Mastering that mix of tone and texture is instinctual for Mankins. As the youngest of four girls, she had hand-me-down clothes for days, quickly becoming a magpie. “I’ve dressed crazy since I was 3,” she quips. Indeed, combining contrasting tastes wasn’t just fun—it was a necessary sartorial modus operandi. While wearing her distinct mashup of wacky-cool prints, Mankins has traveled the world, from Mexico to India to the American Southwest, absorbing lessons in color, shape, and layers along the way. Her assortment of collected treasures has grown in tandem—not just small items like napkins and scarves (though she has those, too), but big things such as rugs and throw pillows. “One year I borrowed my sister-in-law’s ski bags in Sweden to bring home rolls of Svenskt Tenn fabric,” Mankins recalls of her commitment to the chromatic cause. All her acquisitions go into carefully curated closets for future use. It’s no surprise, then, that many were pulled out while fashioning her weekend escape.

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Photography by Jessica Antola
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Photography by Jessica Antola

Case in point: The aforementioned kitchen tiles were left over from Bird. When Mankins didn’t have quite enough to complete the backsplash, she went to her cabinet of goodies and retrieved “every single tile ever scavenged from other projects.” She then laid out the exact pattern herself to ensure the perfect color scramble. More material crossover between her stores and house can be spied in the extra linen from a Bird x Block Shop collaboration dress that was turned into an upholstered bench in the entryway, as well as Moroccan fabric from a boutique chair, of which the scraps were reused as a stool topper for the living area. This kind of resourceful repurposing appears throughout the bungalow, from recycled denim wall insulation to Garza Marfa pillows made of kilim rugs. Mankins even saved Indian tablecloths from a birthday party—now moonlighting as coverlets in the master bedroom.“If you love something, you figure out a way to make it work,” she says.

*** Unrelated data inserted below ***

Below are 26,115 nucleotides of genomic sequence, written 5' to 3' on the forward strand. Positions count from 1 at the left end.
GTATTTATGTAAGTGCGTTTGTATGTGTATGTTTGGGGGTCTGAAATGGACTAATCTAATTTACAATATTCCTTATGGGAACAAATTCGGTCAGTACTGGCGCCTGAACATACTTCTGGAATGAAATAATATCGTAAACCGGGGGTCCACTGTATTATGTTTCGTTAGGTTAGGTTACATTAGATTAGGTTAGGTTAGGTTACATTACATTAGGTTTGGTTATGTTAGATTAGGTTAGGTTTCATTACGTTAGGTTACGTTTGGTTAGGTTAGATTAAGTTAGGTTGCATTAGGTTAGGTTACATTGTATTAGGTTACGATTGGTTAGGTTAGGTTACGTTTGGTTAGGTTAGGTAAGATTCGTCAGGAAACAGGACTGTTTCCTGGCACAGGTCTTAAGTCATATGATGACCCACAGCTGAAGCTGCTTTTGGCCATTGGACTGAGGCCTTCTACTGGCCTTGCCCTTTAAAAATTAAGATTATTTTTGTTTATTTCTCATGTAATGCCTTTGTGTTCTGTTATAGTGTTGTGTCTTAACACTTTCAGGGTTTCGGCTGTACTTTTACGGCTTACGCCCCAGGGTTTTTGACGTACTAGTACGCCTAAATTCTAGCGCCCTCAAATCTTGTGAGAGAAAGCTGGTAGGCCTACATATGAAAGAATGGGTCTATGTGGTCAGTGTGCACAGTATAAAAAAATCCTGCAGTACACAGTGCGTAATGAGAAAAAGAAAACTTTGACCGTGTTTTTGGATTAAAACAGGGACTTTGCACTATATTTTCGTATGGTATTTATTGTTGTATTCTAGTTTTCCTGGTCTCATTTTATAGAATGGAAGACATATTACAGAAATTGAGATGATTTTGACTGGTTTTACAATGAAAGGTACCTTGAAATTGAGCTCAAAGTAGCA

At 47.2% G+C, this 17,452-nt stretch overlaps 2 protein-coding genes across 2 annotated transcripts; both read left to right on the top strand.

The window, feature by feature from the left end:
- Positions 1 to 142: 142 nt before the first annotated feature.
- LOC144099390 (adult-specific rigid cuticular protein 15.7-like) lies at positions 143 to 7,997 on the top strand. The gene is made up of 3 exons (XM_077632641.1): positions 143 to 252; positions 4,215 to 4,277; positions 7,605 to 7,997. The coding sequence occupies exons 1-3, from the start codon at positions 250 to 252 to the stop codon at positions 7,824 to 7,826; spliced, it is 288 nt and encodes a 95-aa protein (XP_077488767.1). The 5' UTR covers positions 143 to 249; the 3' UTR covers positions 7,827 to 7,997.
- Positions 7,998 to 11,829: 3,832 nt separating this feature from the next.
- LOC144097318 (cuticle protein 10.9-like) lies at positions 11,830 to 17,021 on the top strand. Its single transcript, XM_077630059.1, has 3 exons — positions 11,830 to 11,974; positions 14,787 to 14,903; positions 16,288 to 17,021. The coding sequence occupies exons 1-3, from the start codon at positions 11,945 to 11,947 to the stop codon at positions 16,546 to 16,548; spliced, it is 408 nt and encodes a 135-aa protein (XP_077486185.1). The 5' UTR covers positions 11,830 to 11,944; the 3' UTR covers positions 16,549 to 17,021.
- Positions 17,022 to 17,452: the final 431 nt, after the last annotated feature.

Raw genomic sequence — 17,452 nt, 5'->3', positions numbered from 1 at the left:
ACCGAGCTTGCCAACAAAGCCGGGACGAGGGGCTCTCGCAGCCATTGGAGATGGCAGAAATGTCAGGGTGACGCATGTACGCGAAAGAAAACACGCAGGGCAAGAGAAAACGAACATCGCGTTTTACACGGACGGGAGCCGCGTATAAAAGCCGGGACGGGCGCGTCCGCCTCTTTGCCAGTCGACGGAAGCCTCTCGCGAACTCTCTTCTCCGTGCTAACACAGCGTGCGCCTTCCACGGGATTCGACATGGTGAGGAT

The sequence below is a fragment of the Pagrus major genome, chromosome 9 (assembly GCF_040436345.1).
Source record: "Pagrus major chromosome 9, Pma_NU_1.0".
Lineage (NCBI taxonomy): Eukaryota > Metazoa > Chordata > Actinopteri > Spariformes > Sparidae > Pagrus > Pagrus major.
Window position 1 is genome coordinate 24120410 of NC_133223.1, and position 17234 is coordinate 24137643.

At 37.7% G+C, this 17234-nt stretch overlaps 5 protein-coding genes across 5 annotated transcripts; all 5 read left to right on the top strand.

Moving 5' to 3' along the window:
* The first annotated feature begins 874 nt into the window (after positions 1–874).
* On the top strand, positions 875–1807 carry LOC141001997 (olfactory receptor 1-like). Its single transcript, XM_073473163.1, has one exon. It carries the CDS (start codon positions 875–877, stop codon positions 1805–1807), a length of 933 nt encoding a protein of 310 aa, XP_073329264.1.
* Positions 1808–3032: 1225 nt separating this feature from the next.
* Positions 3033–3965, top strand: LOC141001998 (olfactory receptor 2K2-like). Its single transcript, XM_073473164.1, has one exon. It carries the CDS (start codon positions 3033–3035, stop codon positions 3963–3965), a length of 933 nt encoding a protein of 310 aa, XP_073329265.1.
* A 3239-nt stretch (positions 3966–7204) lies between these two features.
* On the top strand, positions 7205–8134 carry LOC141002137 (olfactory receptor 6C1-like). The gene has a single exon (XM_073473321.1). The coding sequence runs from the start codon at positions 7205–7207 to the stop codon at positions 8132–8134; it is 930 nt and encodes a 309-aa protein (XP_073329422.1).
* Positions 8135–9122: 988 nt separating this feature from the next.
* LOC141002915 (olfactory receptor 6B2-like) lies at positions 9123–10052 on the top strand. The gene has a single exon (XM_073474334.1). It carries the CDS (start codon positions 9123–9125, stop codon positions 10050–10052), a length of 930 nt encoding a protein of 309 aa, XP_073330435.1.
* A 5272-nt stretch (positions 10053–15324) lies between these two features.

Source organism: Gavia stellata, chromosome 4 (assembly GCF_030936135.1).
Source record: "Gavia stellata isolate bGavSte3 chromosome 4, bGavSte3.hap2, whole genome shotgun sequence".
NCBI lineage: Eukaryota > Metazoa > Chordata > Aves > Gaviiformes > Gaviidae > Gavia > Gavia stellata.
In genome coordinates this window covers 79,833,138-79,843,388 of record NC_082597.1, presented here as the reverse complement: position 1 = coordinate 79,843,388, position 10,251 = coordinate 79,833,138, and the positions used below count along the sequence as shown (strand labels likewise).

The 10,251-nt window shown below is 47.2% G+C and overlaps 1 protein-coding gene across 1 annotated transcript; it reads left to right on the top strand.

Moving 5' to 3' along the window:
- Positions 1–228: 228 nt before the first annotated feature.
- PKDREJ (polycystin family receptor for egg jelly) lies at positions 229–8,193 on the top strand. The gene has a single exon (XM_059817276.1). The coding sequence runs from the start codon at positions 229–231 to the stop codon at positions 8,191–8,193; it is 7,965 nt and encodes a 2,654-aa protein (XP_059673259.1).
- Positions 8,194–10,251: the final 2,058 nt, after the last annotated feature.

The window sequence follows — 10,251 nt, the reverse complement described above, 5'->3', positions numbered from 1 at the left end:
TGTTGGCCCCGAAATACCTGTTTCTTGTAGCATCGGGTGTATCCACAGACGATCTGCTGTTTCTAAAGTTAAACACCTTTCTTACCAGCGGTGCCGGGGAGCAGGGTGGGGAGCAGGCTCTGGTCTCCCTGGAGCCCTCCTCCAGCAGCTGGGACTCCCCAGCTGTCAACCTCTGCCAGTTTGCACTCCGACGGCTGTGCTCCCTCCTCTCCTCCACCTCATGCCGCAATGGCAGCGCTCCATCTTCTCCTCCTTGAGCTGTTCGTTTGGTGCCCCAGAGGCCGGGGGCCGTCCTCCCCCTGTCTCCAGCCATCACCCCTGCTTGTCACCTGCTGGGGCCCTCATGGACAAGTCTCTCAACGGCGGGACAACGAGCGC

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The same concept applies to breezily assembling different elements. In addition to the tablecloth-bedspread, her bedroom features mustard sconces, a cane-back chair, Lars Nilsson painterly striped window treatments, Tamar Mogendorff pink and blush velvet shell pillows, a Les Indiennes blue check duvet, and a boat painting by a hobby artist found on an island in Maine. It may sound over the top, yet there is harmony among the designs. Mankins’s decor process boils down to: Be unafraid, throw it all together, and step back to assess. “When everything is bright and crazy but nothing stands out, it blends,” she says of finding that perfect balance. The unifier? It’s all personal; it all jells.

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Photography by Jessica Antola

Her love of great materials and happy textiles isn’t just about aesthetics, however—practicality is always part of the equation. “I’m not going to buy Pierre Paulin or original French antiques that might get beer poured on them,” she points out. The house is, after all, meant for enjoying with her closest friends and family. Every piece has a purpose and a story as colorful as the threads that create them; every design is considered for the long-term. Saturated or neutral, Nordic or East Coast, the furnishings are meant to be the backdrop for having the best time.

This story originally appeared in the Summer 2020 issue of Domino, titled “A Happy Oasis Subscribe to be the first to receive each issue.